But people so often fail to connect their natural creativity and how it intersects with their daily lives. Making a beautiful birthday cake. Laying out a garden. Singing songs to your children. Restoring a classic car.  A disciplined yoga practice. It’s those daily moments in life that require no ruler whatsoever that makes us all artists to a certain degree. It’s the fine art of living that is available to all of us everyday.

And that brings me back to the ‘straight line’ comment. I want to tell them, that’s the beauty of being an artist – you don’t have to ever draw a straight line. It can be a curved line. A dotted line. A colored line. A digital line. But make your life line, using whatever tool or medium you choose.

“Your job is to draw a line from your life to your art that is straight and clear.”  (from ART & FEAR)

studio without walls…

Posted in art, journey, memory, notice, ponder, technology, time, travelComments Off on studio without walls…

My year of a ‘studio without walls‘ is going very well. Of course the beautiful weather contributes to working on anything outside, but that has not kept me from sketching and drawing on location whether it be camping or nightclubs. I laughed when I recently read an article where the author posed the question, “In this age of digital media, are we taking too many pictures?”

I confess, I still take lots of pictures, but I do reference them and often. But executing a drawing, or painting while on location is an entirely different experience.  It’s immersing yourself in the scene, looking very, very closely at your subject, taking in the overall feel of the space and environment. It appears to be  a much more personal moment than the camera in that the  result  captures the ‘hand of man’ in a way that is undeniably tied to the artist.  Mostly it’s the knowledge that ‘time’ plays a very specific role in a drawing or painting, and rarely do people recognize the time it takes to survey a scene, find a unique point of view, and then capture a moment that will be lost in an instant with a camera. What most people fail to recognize is the time it takes the person behind the camera to make the decision to snap that image. Maybe what I am talking about here is intention. A photographer has a deeper intention behind the lens than the masses of people behind their smartphones,  iPads, and digital cameras . So perhaps to answer that authors question, ” … are we taking too many pictures?”  I would say –  yes. At least without the proper intention.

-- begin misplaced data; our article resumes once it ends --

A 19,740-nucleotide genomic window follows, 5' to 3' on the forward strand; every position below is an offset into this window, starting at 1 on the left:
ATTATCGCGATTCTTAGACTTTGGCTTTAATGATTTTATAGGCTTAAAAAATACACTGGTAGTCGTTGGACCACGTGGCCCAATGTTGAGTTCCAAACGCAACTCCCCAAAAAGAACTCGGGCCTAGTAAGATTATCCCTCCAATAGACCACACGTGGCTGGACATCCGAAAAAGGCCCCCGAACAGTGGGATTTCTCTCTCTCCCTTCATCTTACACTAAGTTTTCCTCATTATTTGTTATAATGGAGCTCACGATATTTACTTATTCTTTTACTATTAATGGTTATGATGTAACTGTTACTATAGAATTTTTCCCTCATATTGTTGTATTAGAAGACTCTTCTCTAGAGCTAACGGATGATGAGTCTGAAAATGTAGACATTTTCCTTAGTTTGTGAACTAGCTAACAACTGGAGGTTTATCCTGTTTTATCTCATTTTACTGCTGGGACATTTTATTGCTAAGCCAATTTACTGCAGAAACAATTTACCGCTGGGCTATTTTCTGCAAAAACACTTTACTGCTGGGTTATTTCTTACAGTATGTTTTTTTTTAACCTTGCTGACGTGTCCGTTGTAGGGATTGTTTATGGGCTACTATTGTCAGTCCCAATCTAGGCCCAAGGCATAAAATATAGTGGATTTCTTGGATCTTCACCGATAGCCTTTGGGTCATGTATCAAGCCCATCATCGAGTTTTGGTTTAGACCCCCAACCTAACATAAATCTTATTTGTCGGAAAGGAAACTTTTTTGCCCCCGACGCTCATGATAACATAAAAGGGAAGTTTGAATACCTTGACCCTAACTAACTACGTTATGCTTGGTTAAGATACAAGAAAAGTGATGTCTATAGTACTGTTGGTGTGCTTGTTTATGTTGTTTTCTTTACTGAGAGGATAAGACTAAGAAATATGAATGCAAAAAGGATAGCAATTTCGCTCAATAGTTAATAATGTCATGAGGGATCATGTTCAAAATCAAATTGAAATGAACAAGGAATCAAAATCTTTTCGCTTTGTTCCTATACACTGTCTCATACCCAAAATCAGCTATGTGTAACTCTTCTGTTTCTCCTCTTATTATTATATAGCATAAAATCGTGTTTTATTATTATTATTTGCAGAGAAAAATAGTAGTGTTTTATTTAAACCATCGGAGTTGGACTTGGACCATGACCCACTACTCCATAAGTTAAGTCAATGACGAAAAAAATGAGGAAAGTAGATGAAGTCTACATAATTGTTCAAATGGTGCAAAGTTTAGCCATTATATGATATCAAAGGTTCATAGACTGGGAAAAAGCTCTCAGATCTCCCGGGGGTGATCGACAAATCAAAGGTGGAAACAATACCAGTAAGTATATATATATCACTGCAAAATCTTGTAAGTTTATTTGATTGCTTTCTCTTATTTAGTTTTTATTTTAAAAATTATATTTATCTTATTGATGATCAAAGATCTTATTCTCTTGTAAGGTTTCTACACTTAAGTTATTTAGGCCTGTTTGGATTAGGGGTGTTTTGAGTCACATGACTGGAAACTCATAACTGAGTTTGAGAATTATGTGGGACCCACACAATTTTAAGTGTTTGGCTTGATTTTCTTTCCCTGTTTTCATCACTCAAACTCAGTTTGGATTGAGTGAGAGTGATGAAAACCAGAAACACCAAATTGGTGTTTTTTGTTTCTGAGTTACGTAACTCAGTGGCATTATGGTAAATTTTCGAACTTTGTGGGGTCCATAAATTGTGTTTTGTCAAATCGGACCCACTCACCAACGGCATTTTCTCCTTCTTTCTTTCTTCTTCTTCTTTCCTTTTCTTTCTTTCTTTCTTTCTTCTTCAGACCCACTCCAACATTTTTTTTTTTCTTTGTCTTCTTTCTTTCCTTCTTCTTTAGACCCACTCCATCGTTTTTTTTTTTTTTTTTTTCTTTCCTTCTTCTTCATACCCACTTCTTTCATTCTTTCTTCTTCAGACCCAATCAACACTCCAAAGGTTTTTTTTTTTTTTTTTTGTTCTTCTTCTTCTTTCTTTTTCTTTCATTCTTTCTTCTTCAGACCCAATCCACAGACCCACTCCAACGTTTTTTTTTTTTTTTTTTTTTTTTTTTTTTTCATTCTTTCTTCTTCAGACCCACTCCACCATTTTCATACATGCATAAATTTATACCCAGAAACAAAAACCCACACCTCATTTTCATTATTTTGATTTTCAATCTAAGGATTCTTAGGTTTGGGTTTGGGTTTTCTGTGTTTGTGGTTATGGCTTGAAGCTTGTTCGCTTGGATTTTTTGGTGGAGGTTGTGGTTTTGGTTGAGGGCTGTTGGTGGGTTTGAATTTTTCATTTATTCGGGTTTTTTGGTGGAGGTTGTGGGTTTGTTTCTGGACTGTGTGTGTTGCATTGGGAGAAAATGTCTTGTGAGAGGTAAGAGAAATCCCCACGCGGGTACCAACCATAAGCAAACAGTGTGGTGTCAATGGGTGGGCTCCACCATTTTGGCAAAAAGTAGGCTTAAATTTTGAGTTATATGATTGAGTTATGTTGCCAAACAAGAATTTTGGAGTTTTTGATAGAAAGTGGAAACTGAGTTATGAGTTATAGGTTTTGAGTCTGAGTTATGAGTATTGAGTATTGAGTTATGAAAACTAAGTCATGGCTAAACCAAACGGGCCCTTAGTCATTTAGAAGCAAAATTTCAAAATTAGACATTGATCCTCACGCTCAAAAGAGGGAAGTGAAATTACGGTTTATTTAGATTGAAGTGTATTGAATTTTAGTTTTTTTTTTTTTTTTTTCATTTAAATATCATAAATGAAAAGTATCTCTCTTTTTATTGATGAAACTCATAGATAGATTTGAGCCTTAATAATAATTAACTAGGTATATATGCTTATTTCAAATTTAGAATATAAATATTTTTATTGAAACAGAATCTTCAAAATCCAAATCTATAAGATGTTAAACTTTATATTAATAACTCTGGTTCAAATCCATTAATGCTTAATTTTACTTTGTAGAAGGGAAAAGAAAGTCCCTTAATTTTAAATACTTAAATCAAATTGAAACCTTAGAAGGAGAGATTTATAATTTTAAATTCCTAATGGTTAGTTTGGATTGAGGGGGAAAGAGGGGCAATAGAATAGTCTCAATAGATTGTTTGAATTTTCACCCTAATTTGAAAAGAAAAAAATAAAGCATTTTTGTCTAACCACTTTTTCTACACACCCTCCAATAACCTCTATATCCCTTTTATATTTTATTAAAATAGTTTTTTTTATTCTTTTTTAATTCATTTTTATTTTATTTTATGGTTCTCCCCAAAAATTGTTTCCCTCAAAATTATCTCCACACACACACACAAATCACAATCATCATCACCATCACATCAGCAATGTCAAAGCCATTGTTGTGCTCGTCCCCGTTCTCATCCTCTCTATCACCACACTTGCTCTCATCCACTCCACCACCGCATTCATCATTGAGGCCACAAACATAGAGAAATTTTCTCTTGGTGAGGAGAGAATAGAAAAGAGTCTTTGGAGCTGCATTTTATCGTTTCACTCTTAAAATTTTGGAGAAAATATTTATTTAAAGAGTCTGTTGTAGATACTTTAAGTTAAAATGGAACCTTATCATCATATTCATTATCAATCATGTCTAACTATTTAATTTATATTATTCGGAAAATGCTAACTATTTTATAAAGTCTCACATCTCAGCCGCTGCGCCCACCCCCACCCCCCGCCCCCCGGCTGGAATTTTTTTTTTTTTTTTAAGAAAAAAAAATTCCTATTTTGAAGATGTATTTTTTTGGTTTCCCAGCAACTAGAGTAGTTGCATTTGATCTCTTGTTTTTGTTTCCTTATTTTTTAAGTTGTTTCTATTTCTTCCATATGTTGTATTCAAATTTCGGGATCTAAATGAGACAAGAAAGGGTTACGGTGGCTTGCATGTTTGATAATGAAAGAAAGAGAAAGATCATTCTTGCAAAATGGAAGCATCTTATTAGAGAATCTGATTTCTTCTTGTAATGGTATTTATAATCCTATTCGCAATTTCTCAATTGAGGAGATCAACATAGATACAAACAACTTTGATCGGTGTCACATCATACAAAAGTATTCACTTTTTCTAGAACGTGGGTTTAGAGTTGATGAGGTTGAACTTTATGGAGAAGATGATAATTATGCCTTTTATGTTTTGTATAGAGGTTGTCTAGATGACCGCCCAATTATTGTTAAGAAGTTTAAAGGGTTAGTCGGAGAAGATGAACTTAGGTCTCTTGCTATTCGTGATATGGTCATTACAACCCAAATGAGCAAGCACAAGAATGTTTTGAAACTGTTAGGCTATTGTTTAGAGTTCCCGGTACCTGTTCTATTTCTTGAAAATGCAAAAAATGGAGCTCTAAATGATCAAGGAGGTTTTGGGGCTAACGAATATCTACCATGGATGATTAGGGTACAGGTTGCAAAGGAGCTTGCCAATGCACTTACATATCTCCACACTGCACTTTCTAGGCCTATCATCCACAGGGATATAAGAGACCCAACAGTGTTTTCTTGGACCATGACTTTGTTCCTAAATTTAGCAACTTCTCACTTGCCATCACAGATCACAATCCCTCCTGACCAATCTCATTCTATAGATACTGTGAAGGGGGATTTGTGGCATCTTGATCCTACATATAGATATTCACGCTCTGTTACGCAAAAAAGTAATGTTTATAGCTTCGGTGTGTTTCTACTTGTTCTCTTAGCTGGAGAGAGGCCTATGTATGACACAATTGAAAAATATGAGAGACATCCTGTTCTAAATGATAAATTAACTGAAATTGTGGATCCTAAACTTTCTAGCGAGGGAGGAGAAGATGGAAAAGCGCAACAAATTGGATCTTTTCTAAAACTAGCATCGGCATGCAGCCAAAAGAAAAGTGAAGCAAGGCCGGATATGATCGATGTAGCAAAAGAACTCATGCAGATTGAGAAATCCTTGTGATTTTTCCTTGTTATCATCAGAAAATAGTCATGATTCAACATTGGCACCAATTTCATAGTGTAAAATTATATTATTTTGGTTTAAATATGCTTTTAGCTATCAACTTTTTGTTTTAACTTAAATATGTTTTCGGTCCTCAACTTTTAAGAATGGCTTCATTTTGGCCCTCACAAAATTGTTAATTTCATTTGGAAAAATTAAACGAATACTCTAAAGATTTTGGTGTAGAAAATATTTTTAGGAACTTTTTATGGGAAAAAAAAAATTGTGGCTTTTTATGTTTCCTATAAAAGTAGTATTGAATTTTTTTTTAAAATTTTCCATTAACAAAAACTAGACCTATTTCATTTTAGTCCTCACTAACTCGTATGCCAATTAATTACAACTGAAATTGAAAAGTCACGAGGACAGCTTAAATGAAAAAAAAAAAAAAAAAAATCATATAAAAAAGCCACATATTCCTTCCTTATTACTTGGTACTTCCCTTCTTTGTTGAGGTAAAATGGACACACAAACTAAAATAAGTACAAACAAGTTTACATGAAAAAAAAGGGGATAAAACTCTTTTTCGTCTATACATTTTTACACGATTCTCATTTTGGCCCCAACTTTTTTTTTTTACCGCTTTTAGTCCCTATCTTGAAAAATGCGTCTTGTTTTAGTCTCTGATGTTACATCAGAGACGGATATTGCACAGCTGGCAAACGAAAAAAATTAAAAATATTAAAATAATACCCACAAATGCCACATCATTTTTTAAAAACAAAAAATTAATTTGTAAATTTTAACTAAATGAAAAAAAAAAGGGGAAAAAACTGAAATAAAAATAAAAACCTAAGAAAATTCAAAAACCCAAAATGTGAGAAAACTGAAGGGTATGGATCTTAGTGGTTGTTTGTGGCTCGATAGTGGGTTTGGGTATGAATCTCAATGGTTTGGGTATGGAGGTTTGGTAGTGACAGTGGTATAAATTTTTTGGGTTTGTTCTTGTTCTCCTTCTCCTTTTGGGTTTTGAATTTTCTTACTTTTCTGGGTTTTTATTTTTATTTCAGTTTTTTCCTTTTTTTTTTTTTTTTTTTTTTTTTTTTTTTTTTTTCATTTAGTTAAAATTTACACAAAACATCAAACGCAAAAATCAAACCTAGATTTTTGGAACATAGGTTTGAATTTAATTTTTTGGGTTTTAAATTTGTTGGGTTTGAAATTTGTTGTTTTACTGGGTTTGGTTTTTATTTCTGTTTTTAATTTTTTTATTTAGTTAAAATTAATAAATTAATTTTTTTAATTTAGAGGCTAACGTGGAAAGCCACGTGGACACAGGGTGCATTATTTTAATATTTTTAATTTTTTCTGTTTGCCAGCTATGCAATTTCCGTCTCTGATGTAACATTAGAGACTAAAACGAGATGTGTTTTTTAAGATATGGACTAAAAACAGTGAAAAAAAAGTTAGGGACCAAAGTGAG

But I am  also speaking from an artists’ point of view. It cannot hurt to consider  for a moment, what you miss when you are busy trying to ‘get the shot’ instead of experiencing the moment more deeply.  Be mindful that you don’t substitute the moment for the shot. Try at least to be in the moment, locking it into  memory and then taking the shot. Don’t remove yourself from that moment where you have connected to something meaningful. To lose the experience but freeze the moment seems like cheating yourself out of life.

My ‘studio without walls’ year is waking me up again in a most stimulating way. My feet rest solidly on the ground and I’m finding great pleasure in experiencing moments in a very deep and thoughtful way.

PHOTO CREDIT – Sarah Cowen  ( shot with the most excellent intention)

a time for thanks…

Posted in art, explore, Fredericksburg, gifts, journey, nature, notice, ponder, time, Uncategorized1 Comment

Rather than just one day, November 25th, I think the entire month of November should be set aside for giving thanks. After all, to my mind, there are countless things to be thankful for.

My sight, for one. Being able to see the daily wonders and changes as nature moves through her cycles is breathtaking to me. Here in the Texas hill country, the many crossings provide peeks down dozens of the  most beautiful natural passages.

I think as an artist, seeing is how I come to best understand life. And I am eternally grateful for that gift.

                             Because it’s not what you look at, it’s what you see.

nature gets the last word

Posted in journey, nature, notice, ponder, Uncategorized1 Comment

As an artist, it’s both frustrating and humbling to constantly be reminded how futile it is to try to beat nature at creating beautiful things. All efforts seem so futile when you look closely at the simplest of things … the patterns on a seashell, the colors of a bird’s feathers, the clouds overhead. I use nature as my teacher and every day is again a reminder there is simply no way to learn these wonders in such a short time. It’s like always being in kindergarten.

I remain always on my knees in appreciation of the wondrous beauty of it all.

If someone or something always gets the last word, let it be Mother Nature. What good and lovely hands to be in, from the beginning to the end.